BRADENTON — Terrell Skinner, at 6 feet 2, 214 pounds, has good size, range and toughness.
But the Boca Ciega High and Maryland graduate was not deemed promising enough to be invited to this week's NFL scouting combine in Indianapolis, where pro football prospects are timed and tested by league scouts and general managers.
Instead, Skinner, a safety, will try to impress scouts and boost his draft stock during Maryland's pro day March 10.
It is the ultimate test, one where Skinner will be scrutinized and measured like never before.
With so much at stake, Skinner, along with a handful of prospects from all corners of the country, have come to the IMG Academies in Bradenton, where they are sharpening their combine-taking skills in a specialized training program.
"There is a (bigger) difference to going from high school to college than there is from college to the NFL," said Skinner, the St. Petersburg Times' 2004 Pinellas County player of the year. "In college, you get to pick where you are going. In the NFL, you have no idea.
"I want to run as fast as I can, jump as a high as I can and hope some team believes enough in my talent to take a chance on me. This training helps you with all the ins and outs and gets your mind right for what to expect."
Skinner was sent to IMG by Sportstars, the Manhattan-based agency that represents him. Sportstars reached an agreement this year to pay IMG to train the prospects it represents. The cost is $15,000-20,000 per player.
"The IMG facility provides everything an athlete needs, all on the same site," said Jon Perzley, one of Skinner's agents. "The program there sets players up for the combine and beyond."
In 1995, IMG became the first facility to train athletes specifically for the NFL combine. They have trained 25 first-round picks, including quarterbacks Tim Couch and Alex Smith and running back LaDainian Tomlinson.
"The combine and pro days have evolved from physicals to a comprehensive performance that validates a team's investment in an athlete in every area," said Trevor Moawad, IMG's director of performance. "We look at all possible aspects, and the size and scope of this facility makes a difference."
The performance of defensive end Mike Mamula showed how training for the combine can work to a player's benefit. Mamula, a former Boston College standout, went from being a projected mid-round pick to a first-round selection, No. 7 overall, in 1995 by the Philadelphia Eagles after an impressive workout.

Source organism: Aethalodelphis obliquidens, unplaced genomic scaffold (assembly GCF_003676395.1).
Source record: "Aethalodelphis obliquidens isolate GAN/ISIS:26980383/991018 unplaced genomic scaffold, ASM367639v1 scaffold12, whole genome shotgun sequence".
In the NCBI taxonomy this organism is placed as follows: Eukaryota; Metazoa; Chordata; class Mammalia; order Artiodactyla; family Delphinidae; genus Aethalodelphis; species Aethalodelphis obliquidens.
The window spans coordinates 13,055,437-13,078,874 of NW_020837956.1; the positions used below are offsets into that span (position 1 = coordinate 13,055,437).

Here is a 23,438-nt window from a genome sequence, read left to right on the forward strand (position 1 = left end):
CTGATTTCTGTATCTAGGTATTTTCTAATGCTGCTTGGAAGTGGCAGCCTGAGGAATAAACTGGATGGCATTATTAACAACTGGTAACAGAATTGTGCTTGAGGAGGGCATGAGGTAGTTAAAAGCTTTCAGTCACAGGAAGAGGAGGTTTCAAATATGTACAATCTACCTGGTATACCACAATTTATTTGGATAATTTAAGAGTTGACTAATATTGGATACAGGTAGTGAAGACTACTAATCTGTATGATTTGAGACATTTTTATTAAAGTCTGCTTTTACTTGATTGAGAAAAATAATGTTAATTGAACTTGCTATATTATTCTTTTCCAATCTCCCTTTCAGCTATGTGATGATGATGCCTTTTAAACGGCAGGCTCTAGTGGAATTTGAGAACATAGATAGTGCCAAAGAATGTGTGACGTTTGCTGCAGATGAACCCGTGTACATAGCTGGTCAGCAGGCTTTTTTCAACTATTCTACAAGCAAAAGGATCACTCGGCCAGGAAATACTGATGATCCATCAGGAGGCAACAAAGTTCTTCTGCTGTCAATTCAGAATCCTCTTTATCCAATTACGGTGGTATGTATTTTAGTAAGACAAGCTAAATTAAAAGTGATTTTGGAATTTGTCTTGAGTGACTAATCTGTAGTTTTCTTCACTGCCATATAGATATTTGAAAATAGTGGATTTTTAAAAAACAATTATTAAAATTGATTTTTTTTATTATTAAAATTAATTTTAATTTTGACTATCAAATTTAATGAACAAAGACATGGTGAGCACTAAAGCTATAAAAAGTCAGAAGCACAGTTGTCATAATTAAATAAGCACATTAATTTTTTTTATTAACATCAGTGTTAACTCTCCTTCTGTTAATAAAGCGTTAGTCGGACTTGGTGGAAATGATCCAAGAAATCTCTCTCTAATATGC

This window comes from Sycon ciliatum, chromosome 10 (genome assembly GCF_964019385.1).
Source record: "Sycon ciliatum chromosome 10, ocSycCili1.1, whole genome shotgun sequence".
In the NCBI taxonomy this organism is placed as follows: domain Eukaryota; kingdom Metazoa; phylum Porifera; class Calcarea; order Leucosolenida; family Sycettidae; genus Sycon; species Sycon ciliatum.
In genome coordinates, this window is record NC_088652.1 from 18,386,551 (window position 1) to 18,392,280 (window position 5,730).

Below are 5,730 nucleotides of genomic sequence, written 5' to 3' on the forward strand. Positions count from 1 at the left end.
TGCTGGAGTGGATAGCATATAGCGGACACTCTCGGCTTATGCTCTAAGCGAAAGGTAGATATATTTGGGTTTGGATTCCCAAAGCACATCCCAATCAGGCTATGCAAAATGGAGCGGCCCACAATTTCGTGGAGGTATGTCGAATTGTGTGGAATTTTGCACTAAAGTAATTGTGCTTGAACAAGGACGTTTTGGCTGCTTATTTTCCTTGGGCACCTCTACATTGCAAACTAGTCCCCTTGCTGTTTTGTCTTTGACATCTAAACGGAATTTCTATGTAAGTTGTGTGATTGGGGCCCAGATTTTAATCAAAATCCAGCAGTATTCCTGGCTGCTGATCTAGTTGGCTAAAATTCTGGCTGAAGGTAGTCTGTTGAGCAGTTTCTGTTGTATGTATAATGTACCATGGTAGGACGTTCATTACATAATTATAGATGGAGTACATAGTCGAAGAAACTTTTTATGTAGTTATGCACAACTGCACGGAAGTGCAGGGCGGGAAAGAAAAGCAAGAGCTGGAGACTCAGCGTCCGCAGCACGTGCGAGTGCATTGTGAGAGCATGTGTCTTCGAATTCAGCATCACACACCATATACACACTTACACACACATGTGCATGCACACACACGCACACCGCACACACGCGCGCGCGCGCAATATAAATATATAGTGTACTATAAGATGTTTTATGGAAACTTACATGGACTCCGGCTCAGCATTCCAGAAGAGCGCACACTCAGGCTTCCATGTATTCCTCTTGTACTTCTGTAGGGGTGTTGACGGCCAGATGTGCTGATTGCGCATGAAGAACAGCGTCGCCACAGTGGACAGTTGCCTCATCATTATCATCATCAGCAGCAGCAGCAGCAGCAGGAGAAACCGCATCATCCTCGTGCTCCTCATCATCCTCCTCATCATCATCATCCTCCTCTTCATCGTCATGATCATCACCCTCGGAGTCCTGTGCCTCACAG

Since then, training facilities have become all the rage with plenty popping up across the country.
The latest is Michael Johnson's Performance Center, founded by the Olympic sprinting champion and world record-holder in 2007. The facility in McKinney, Texas, has trained first-round picks Darren McFadden, Michael Crabtree and Knowshon Moreno.
Former Largo High and Ole Miss running back Dexter McCluster has spent the past two months at Johnson's facility.
"I'm just trying to work a lot on my speed," McCluster said recently.
Speed is a valued commodity at the combine and pro days. It is the first thing Skinner and others work on at IMG.
With the aid of a video camera connected to a laptop computer, the athletes get instant feedback. Pierre Browne, a sprinter who represented Canada in the 2000, '04 and '08 Olympics, and performance specialist Corey Stenstrup replay the videos, deconstructing the athlete's form into components they might not have considered.
From there, the prospects break down video, go through a battery of vision tests and work on drills designed for their position in the pros.
There is even an improv session to bring out the players' personalities and make sure their answers are not rehearsed when teams interview them.
"The philosophy is so much different than I expected," Skinner said. "I thought when I came down here to train I would be running gassers and doing gladiator workouts.
"But there is so much more involved. They don't leave anything out."